Bocage was the French term for the hedge/tree walls that surrounded Norman fields. In the 9th century, Danish and Norwegian Vikings raided the area, and with the collapse of Charlemagne’s Empire, settled it. The better off Vikings established themselves at the mouths of the rivers, such as the Orne and the Seine, primarily in the east. They intermarried with the local population and the Franks named the area “Normandy”, or “Land of the Northmen”. West Normandy was settled by Viking farmers. However, this did not stop future generations of Danish and Norwegian Vikings from continuing to raid just because their forebears settled the area. The Vikings could no longer sail up the rivers to raid the French because of the Norman fortress towns such as Caen, Carentan, and Harfleur. So they beached on the coast and traveled overland to get around the Normans at the mouths of the rivers, frequently by raiding isolated farmsteads in the west and stealing horses and food. The Norman farmers, former Vikings themselves, knew this and combatted it by planting trees around their fields with thick thorny bushes at their bases. This forced the raiding Vikings onto predictable paths where they could be watched and ambushed. Over the centuries, the Norman farmers continued the practice. By the twentieth century, erosion, sunken roads, and a dropping water table exposed the roots of these hedgerows. This formed a four or five foot high impenetrable wall of packed earth and gnarled roots, covered with thorny bushes and topped with a line of thick trees. They couldn’t be climbed over, much less pushed through or seen through.
The bocage itself wasn’t deadly but the Germans used the hedgerows to great effect. They would ambush the Americans on the roads, just as the Normans did to the Vikings, and force them to breach the hedgerows to get around. Once the Americans went through the lengthy and difficult process of breaching the hedgerow walls, they would be met by another German ambush on the other side, usually machine guns and anti tank guns dug into the hedgerow in an opposite corner of the field. They easily covered the beautiful fields of fire that were the enclosed Norman farms. It would take Gen Omar Bradley and US First Army until 25 July, seven weeks after D-Day, to break out of the Norman Hedgerow country.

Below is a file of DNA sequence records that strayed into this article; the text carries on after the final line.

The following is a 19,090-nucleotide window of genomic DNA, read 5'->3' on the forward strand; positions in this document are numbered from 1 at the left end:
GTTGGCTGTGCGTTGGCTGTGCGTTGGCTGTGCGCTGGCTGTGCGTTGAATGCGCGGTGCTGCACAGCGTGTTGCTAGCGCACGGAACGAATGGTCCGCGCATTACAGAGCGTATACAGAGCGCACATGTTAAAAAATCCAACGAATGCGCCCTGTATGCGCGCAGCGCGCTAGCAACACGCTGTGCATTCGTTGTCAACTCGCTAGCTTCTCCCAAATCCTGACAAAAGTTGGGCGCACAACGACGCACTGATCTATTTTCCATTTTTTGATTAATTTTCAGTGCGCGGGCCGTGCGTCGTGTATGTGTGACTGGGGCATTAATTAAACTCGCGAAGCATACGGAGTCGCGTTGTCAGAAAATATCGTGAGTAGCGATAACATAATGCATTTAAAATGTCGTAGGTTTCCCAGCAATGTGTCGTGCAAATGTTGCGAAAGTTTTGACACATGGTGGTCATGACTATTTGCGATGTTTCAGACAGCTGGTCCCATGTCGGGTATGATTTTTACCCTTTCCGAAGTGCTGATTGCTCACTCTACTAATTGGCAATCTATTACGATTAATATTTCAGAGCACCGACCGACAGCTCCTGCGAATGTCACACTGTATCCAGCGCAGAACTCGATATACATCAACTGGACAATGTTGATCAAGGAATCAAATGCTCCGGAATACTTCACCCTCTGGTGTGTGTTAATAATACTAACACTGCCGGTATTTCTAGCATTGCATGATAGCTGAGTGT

The Red Army on the Eastern Front was not obliging the Wehrmacht in 1944. The Red Army usually did limited operations during the winter snows and spring mud, and this gave the Germans time to dig in and reorganize. But the winter and spring of 1944 were different, very different, particularly for Army Groups North and South.
In the previous six months, Army Group North was forced to lift the two year long siege of Leningrad and was driven back to the Baltic States. And Von Manstein’s Army Group South was chased almost all the way out of the Ukraine in a series of surprisingly effective and overwhelming Soviet offensives. Only the intervention of panzer formations from Army Group Center stabilized the front. The Abwehr, or German Intelligence, thought that the Soviets would continue in the south, so the panzers stayed there. The Abwehr and German High Command were distracted by Soviet deception operations, and the Allied landings in France which were just 1000 miles from Berlin. The nearest Soviets were 1200 miles away and they were opposite Army Group Center, in the very defensible terrain of the trackless forests and swamps of Byelorussia.
But this was only defensible against the Red Army of 1941, 1942, or even 1943. The Red Army of 1944 was a new animal. It finally had the equipment, staff proficiency, specialized training, and mobile logistics to put their “Deep Operations” doctrine into practice. Of which, Von Manstein in the Ukraine was the full dress rehearsal.
Deep Operations was the standard Soviet Doctrine since the mid-30s, but Stalin’s purge of 90% of the officer corps in 1937, the calamitous losses in Finland in 1940 and the German invasion in 1941/42 meant that they had to resort to massed tank and human wave attacks to make up for the lack of leadership and trained manpower. It took three years for the talented survivors, such as Zhukov, Konev, Rokossovsky, Vasilevsky and others to rebuild. By 1944, that situation was rectified.